Using Hypothes.is in the College Classroom

Hyphothes.is is a web annotation tool that allows highlights, annotations, page notes, and replies. As we know from reading hard copy text, marking text can encourage critical engagement with the content, helping us to understand and evaluate what we’re reading. But adding another layer to the web can also promote collaborative reading practices, allowing for more interaction between students, instructors, and the text. Below is a breakdown of five approaches for incorporating web annotation into your class.

1. Reading Accountability & Promoting Active Reading

If you want to move away from the “reading quiz” but still want to hold your students accountable for doing the reading assignments, requiring students to post a certain amount of comments can serve as a nice alternative. If you want to structure the assignment to hone in on those active reading skills, you could add more specific instructions (e.g. highlight what you think to be the author’s thesis statement and her two most salient examples; turn the subheadings into questions and answer them in your comments).

I always found that when my students annotated a text before we met face to face to discuss it, we would begin with concrete, student-generated topics that not only focused but energized the conversation. And the more I structured the assignment, the more sophisticated discussion resulted.

2. Collaborative Reading & Modeling 

Discussion boards are great tools, especially when specific guidelines gear them toward your learning goals. But if you are looking for a way to keep the discussion focused on the text, web annotation is a useful tool. Instead of having students post one comment or question to a discussion board after reading, consider having them post one or two comments on the text itself. You could also require students to reply to one another’s comments, or to post links to more information. This allows students to make connections to your other course materials.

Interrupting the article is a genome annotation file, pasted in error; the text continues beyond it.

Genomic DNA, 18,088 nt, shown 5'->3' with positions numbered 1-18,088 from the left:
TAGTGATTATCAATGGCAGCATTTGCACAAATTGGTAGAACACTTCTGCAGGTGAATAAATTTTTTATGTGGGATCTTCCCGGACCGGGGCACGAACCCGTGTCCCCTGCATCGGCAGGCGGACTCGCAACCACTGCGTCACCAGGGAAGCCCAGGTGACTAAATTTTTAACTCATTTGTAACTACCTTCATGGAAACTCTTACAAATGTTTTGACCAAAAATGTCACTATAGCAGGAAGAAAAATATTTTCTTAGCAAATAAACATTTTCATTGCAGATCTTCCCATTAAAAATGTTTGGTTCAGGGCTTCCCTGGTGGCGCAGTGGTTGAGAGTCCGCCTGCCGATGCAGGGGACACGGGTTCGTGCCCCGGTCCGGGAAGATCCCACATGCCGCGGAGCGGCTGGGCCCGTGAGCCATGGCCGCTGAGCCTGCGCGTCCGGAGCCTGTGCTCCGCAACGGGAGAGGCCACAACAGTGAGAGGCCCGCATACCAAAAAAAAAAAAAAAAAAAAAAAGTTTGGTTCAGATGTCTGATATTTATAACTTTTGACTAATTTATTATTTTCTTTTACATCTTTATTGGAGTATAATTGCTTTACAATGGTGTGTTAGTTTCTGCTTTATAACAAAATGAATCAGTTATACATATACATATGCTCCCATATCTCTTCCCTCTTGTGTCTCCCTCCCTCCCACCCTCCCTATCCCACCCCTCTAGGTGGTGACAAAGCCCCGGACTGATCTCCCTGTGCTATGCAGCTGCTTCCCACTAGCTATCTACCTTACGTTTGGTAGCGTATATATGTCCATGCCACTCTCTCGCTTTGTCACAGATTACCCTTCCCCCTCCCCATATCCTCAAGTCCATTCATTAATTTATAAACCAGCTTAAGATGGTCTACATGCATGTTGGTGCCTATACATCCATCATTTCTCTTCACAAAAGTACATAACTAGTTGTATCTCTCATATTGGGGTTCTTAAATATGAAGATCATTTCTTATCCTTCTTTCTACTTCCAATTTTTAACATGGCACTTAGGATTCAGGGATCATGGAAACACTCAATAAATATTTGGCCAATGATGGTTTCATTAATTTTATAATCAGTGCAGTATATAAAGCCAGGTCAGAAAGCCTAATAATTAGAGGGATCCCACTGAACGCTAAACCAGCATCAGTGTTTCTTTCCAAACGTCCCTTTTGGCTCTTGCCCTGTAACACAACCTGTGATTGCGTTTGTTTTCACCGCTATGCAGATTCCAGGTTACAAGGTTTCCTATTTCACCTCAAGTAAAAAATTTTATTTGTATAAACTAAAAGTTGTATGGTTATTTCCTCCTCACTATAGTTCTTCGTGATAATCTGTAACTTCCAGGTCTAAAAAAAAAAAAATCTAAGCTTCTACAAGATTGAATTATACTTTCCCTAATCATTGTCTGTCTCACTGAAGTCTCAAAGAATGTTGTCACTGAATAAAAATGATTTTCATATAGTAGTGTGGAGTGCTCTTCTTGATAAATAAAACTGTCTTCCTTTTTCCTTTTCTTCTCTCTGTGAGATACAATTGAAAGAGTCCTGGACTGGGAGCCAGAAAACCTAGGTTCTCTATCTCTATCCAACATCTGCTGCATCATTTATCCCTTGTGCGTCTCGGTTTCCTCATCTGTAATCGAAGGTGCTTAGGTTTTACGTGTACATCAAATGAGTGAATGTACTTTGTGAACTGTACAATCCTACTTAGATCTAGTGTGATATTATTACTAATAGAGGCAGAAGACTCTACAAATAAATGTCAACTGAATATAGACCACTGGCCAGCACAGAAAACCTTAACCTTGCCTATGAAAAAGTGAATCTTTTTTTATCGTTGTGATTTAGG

This method also allows students to learn from each other’s (and yours, if you are participating) comments, modeling those critical thinking skills that are often so hard to articulate. Seeing how other people ask analytical questions, or how they are comparing/contrasting texts can help students improve their own analysis.

3. Public-but-Independent Research

Web annotation can be collaborative not only when students are on a common text but also when they are exploring texts independently. Students can engage in their own research of a chosen topic, but continue to share their annotations with a group or the public. As the instructor, you can aggregate individual inquiries by using a class tag, or require students to provide peer-feedback as they generate and develop their research question.  This assignment is a nice example of requiring student annotations as a research/pre-writing tool.

Providing a space to get peer and instructor feedback at this early stage has proven more useful for me than reviewing a product that has already been drafted.

4. Instructor Feedback/Self-Assessment

If your students are posting their writing assignments online, perhaps as part of a class blog, you can provide feedback using Hypothes.is. You can also require students to annotate their own writing either to show where they could revise or to explain how they have revised a post and why. This could be a great end-of-the-semester project or could be a part of a student portfolio.